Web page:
When my wife Athena and I first moved to Pennsylvania in late 2003, one of our earliest projects was to research the folklore creatures and paranormal entities that were rumored to haunt our new home state. As students of folklore, urban legends and living myths, it behooved us to be armed with whatever scant knowledge we could gather before seeking out, or even having chance encounters with anything anomalous. Our run-ins with the looming shades of New Jersey taught us some valuable lessons regarding the virtues of being prepared and remaining forever vigilant.
One of the first native ‘uniques’ we found reference to was the Squonk, an elusive weeping entity that haunted the once-proud hemlock forests of northern Pennsylvania during the heyday of the region’s logging industry.
According to the lore, the Squonk always manifested as a small loose-skinned entity covered with unattractive warts and moles. It is difficult to ascertain much about the Squonk’s form beyond this. It has been referred to as a bird with lips and teeth. Artists have depicted it as a humanoid, a hound, and a rat-like biped.
The Squonk was seemingly cursed with enough self-consciousness to realize how wretched it must have appeared to humans. An odd concern for a monstrous intelligence, unless – like the gorgon Medusa – it was once human. It is said that though the Squonk’s lament was often heard, the creature itself was seldom seen.
Tracking the Squonk was a task best left for bright, moon-lit nights or during periods of frost. The creature’s trail of tears glistened eerily at such times and, if followed, would lead you to its well-hidden lair. If you hoped to catch a glimpse of one you had to respond to its heart-rending lament by wordlessly expressing the depths of your very own private sorrow. The Squonk would be curious to discover what monstrosity could possibly be more wretched than itself.
In the dawn of the 20th century a hunter, J.P. Wentling (Wentley by some accounts), is said to have actually captured a Squonk. He followed the sad trail of shiny tears, waited patiently to hear the unearthly weeping, responded in kind and when the entity eventually manifested he quickly nabbed it in a sack. It struggled and sobbed for a while, then abruptly ceased. The sack grew lighter. When the hunter opened it he found that naught remained of his catch but a layer of frothy slime.
By 1915 the wild hemlock forests of northern Pennsylvania had been tamed and humbled. The Squonk’s natural habitat was no more. Occasionally one was sighted in the region’s hardwood forests, but the creature seemed fated to fade into folklore, to survive in memory as a curious entry in fringe books on vanishing local lore.
About a half-century later, in 1974, the Squonk was mentioned in a Steely Dan song, ‘Any Major Dude Will Tell You‘. In 1976, the band Genesis titled a song ‘Squonk’ which made use of references from the folklore. Both tunes featured enigmatic lyrics that have yet to be explained by the bands in question and have led to much fan speculation over the years. These songs also served to re-focus our awareness and re-awaken our interest in Pennsylvania’s sad and elusive woodland spirit.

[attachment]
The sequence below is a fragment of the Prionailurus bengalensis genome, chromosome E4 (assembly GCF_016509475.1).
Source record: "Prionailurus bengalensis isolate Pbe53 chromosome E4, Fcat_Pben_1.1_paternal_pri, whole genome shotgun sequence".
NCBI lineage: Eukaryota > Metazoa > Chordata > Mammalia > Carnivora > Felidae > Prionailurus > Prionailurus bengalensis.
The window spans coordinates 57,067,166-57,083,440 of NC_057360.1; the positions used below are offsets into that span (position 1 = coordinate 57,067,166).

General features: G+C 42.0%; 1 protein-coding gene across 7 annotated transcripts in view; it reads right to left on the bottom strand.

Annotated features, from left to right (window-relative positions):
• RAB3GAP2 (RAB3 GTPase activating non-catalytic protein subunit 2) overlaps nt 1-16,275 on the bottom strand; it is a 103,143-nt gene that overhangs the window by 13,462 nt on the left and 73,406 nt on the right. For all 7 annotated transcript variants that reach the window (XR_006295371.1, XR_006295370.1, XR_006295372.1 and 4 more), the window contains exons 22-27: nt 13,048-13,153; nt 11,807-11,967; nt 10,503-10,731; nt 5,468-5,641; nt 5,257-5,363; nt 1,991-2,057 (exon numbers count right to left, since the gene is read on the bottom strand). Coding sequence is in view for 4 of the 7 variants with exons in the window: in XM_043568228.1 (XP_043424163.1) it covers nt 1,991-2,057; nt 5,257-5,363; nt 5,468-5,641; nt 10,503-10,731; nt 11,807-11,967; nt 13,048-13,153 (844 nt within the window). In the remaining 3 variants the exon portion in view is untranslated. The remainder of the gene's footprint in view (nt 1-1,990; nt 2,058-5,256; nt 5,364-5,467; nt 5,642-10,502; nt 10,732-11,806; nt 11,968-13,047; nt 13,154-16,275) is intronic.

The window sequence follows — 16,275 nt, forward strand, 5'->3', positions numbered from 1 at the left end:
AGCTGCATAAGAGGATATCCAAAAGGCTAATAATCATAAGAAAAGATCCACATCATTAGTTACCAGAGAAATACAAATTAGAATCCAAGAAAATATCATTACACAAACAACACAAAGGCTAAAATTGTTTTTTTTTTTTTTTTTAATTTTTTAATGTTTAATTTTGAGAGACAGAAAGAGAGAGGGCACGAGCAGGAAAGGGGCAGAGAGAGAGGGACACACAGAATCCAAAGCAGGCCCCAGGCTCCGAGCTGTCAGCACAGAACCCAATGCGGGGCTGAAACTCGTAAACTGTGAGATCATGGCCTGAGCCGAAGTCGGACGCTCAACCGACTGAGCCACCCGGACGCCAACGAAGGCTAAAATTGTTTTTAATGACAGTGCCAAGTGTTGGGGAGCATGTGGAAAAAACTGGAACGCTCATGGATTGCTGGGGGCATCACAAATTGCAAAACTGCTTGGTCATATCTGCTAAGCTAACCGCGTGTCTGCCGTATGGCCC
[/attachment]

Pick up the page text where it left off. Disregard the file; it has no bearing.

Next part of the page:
In the 1990’s the award-winning Squonk Opera premiered in a Pittsburgh junkyard. Like the chimerical beast whose name they’ve claimed, the Squonk Opera is a strange composite creature that communicates primarily by sound and gleefully violates our social mind-constructs while radically extending our perceptual boundaries. In 1997 the Netherlands spawned ‘The Mighty Squonk‘, a contemporary jazz/fusion band.
I admit, Athena and I don’t quite know what to make of all this. Is the Squonk a logger’s tall-tale critter? A lonely fragment of Lenni-Lenape or European myth? A mere weeping ghost like so many other earthbound spirits? A phantom like the Banshee, heralding the death of Pennsylvania’s stately hemlock forests? And who would have guessed that the Squonk would emerge triumphant in our time as a fledgling Muse?
We could detect no trace of malice in the Squonk’s manifestations over the years, and there are no cautionary tales warning of dire consequences should one encounter this particular beastie. Yet, being a supernal invisible still active in our adopted state, it merited monitoring.
A Regional Folklore Society was formed to study the Squonk, and other creatures of living myth, during our decade-long sojourn in the Keystone State. Though we learned much about, and had several encounters with, a wide range of odd entities, we learned very little else about the elusive Squonk.
Our life-path eventually led us back to New Jersey and, in 2014, we moved to Bergen County. I started offering a series of workshops at the Cresskill Public Library, most of which focused on the folkloric creatures that still roam among us, such as living shadows, gray aliens and power animals. The Center for the Study of Living Myth (CSLM) came into being and the people who attended the workshops started contributing encounter tales of their own. As word spread about my interest in these types of experience, this sharing continued at other speaking locations and even during chance encounters.
If you have personally experienced, or have heard about, any anomalous events, including encounters, that have occurred in our current neck of the woods, we would love to hear from you! All CSLM meetings will be announced in the local press and the treasured tales we collect or investigate will be archived and shared. If you can not attend the meetings, or would like to join our team, I can be contacted at firstname.lastname@example.org.
(c) Hercules Invictus